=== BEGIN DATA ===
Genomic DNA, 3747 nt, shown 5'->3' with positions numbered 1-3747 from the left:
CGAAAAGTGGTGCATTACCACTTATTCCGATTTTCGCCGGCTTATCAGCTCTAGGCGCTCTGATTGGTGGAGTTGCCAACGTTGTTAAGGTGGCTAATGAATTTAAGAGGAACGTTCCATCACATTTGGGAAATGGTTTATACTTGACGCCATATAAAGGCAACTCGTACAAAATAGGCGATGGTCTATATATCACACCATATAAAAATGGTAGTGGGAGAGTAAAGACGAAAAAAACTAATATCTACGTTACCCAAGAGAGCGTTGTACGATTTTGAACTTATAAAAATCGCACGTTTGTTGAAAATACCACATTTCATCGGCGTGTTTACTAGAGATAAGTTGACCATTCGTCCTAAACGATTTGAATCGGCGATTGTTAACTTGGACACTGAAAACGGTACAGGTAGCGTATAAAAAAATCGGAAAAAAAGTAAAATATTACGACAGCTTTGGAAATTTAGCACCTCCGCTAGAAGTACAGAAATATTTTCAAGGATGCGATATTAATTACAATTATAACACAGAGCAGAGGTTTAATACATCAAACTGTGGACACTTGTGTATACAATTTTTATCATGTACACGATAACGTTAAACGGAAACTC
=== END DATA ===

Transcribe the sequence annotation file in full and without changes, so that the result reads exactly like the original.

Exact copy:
Genomic DNA, 3747 nt, shown 5'->3' with positions numbered 1-3747 from the left:
CGAAAAGTGGTGCATTACCACTTATTCCGATTTTCGCCGGCTTATCAGCTCTAGGCGCTCTGATTGGTGGAGTTGCCAACGTTGTTAAGGTGGCTAATGAATTTAAGAGGAACGTTCCATCACATTTGGGAAATGGTTTATACTTGACGCCATATAAAGGCAACTCGTACAAAATAGGCGATGGTCTATATATCACACCATATAAAAATGGTAGTGGGAGAGTAAAGACGAAAAAAACTAATATCTACGTTACCCAAGAGAGCGTTGTACGATTTTGAACTTATAAAAATCGCACGTTTGTTGAAAATACCACATTTCATCGGCGTGTTTACTAGAGATAAGTTGACCATTCGTCCTAAACGATTTGAATCGGCGATTGTTAACTTGGACACTGAAAACGGTACAGGTAGCGTATAAAAAAATCGGAAAAAAAGTAAAATATTACGACAGCTTTGGAAATTTAGCACCTCCGCTAGAAGTACAGAAATATTTTCAAGGATGCGATATTAATTACAATTATAACACAGAGCAGAGGTTTAATACATCAAACTGTGGACACTTGTGTATACAATTTTTATCATGTACACGATAACGTTAAACGGAAACTC